It is often said that ‘our people are our most important asset’ but as organisations what are we doing to encourage and nurture our high performers and ensure attrition rates remains low?
Are we recruiting more people like them to plug skills gaps, support growth opportunities, as well as engaging with them at the right level? Thankfully it is possible to answer these questions and there’s a great deal that HR professionals can do in the age of big data to provide a 3D view of the workforce, the intelligence from which can support decisions that lead to increases in longer term business performance.
An inside job
With the rising overall cost of recruitment, it is essential to know what talent is already within the organisation. This requires accurate analysis of good data. In any business this can be tough, but in a growing business it can become impossible without the right technology in place to support the data collation process and BI analytics tools to cut through the complexity.
Career pathing helps to gather this intelligence including the non-job related skills employees have, alongside their aspirations. The perfect person for the role after all, might be right under your nose, looking to take the next step in their career. Career pathing is a vital piece in the jigsaw, helping HR teams to see their talent base in a totally different light, uncovering hidden potential waiting to be discovered.
By defining the core competencies within the HR system for each role as well as aspirational competencies – ie the key skills required to meet intended business growth plans – it is possible to build a framework within which you can gather the information required. This makes it easier to slice and dice the data on your talent using skills matrices and analytics tools, and then offering reasoned solutions based on hard facts, ensuring the person with the right skills and aspirations is chosen for the role.
Self-service means that employees can add the information themselves too so they are engaged and taking an active role in making sure the business is aware of their capabilities. And if they’ve been working with you for some time, they will know the business inside out – plus their current role may be easier to fill than the original vacancy.
If the decision to recruit externally is taken, then it’s with the knowledge that the skills cannot be found in-house or there is a need to extend your high performing teams with further suitable candidates.
With analytics it’s possible to see where the best recruits are coming from – is it a particular agency, publication, social media, or recommendations from existing employees? The cost associated with each channel can be analysed –not necessarily to opt for the cheapest methods but those that deliver the best long-term return on investment and lower attrition rates among high performers. It also provides an opportunity to understand why certain people don’t continue through the application process and at what stages they drop out too.
Making the application as simple as possible, for example allowing candidates to use LinkedIn to pull through their profile, skills and education into the application process, makes it easier for them whilst the business can analyse the information, match candidates against pre-set criteria and quickly highlight those to be invited for interview.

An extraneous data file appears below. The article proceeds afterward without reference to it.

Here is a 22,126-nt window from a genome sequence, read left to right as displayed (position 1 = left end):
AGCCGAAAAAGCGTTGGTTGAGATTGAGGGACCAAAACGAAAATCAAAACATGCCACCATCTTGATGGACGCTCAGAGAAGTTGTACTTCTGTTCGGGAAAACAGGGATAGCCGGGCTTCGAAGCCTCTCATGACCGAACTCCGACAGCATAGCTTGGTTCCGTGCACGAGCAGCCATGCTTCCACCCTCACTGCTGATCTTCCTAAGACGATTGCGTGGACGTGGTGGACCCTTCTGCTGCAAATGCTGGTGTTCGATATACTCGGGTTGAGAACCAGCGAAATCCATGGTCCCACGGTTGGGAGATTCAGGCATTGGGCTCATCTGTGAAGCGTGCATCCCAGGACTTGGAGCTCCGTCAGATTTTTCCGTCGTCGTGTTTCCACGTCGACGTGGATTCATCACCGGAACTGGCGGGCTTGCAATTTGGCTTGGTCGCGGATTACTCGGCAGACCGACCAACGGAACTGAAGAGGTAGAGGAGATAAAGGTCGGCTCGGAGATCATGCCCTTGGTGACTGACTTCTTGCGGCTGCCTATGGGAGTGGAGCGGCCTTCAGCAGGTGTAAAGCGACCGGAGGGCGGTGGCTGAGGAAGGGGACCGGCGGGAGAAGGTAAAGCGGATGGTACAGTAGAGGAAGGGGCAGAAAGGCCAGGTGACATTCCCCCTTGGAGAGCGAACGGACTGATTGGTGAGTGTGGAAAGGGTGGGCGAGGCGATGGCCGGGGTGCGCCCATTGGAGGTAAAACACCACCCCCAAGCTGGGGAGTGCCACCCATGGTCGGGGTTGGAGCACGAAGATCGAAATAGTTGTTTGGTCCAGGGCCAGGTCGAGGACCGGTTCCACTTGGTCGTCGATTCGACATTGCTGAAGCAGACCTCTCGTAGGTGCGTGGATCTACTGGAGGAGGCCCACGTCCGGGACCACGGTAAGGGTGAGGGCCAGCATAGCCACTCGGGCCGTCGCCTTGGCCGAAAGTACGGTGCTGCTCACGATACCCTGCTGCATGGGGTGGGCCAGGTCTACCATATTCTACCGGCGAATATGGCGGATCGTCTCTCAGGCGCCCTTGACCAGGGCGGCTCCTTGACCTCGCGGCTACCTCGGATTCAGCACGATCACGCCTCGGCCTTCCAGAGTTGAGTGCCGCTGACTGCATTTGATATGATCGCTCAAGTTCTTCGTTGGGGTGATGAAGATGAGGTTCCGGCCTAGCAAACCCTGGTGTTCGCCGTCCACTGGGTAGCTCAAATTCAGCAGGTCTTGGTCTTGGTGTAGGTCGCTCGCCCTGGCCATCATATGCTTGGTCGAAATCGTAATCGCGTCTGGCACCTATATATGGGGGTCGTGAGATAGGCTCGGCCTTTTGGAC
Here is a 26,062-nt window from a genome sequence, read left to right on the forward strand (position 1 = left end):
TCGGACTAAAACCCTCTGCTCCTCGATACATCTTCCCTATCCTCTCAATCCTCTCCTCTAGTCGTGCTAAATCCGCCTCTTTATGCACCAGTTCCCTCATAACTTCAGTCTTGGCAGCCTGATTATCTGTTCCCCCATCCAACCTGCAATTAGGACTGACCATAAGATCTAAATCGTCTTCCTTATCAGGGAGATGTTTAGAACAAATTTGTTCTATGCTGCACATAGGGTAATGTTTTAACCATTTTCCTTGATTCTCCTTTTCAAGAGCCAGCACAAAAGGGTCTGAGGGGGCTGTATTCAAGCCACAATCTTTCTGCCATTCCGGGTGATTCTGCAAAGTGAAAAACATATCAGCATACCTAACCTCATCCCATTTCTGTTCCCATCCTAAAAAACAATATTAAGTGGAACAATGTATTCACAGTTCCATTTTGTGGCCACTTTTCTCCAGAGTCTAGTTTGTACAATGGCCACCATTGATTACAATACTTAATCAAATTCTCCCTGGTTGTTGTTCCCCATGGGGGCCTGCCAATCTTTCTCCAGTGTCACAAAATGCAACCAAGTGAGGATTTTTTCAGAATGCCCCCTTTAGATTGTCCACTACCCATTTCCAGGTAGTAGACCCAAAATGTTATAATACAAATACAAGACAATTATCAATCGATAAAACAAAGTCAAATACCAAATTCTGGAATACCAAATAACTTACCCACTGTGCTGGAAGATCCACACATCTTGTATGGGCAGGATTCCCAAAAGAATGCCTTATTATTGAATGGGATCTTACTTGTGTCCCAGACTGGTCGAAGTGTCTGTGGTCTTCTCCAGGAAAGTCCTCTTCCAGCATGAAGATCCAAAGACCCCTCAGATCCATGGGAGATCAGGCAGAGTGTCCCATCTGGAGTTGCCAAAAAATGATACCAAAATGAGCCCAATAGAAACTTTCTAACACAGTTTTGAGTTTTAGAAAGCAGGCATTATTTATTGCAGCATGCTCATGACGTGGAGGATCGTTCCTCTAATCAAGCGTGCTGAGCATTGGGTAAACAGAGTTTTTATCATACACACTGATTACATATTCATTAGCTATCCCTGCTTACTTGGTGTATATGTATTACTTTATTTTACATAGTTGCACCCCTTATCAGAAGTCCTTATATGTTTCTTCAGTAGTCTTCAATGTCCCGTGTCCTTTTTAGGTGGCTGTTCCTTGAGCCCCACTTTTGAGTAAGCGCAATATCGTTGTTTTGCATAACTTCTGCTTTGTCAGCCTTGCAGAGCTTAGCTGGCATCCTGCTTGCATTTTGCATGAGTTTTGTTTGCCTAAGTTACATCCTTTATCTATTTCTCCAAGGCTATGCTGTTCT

And it’s during the interview stage where data gathering can be taken a stage further, ensuring the best match for the role and also noting any additional skills, aptitude, or aspirations they might have. Whilst the emphasis at this stage is on finding the person to best fit the vacancy, remaining open to other noteworthy information that is often missed can be immensely helpful later on.
It might be helpful for the HR team to think about talent analytics in terms of above-the-line and below-the-line. Above-the-line refers to the skillsets required for the role in question, whilst below-the-line are the non-job related skillsets and other information that makes up the individual but which may not have been discussed at the interview stage.
Onboarding functionality, which is an integral part of the HR system, makes it possible to continue to engage at the fragile pre-employment stage where personal circumstances can change, plus with the best recruits there’s always a worry that the employee-to-be might get cold feet or that another firm may entice them with a better offer. It’s also the perfect opportunity to gather more information about that person.
As with current employees, those entering the business can add their non-work related skills and aspirations during the onboarding stage so that all information is being captured that wasn’t part of the interview process. It could be they speak fluent French and have always aspired to travel. If a company is looking to open up an office in France in 12 months time, then this might be the person needed to assist on that project. In a sense, talent analytics is a similar concept to psychometric tests; it’s about understanding mindsets, what drives people and ensuring the right people are in the right roles to thrive.
Understanding the business
The starting point in all of this is understanding the business and its immediate and future needs – data should ideally be collated with the end goal in mind to avoid information overwhelm and wasted effort. Relevance is therefore key to enabling HR professionals to analyse and understand the key people metrics within their organisations and how this marries with organisational plans. The recruitment and onboarding stage offers a vital opportunity to gather essential data to build a 3D view of the workforce, helping HR professionals to deliver even greater value to the business through better talent insight.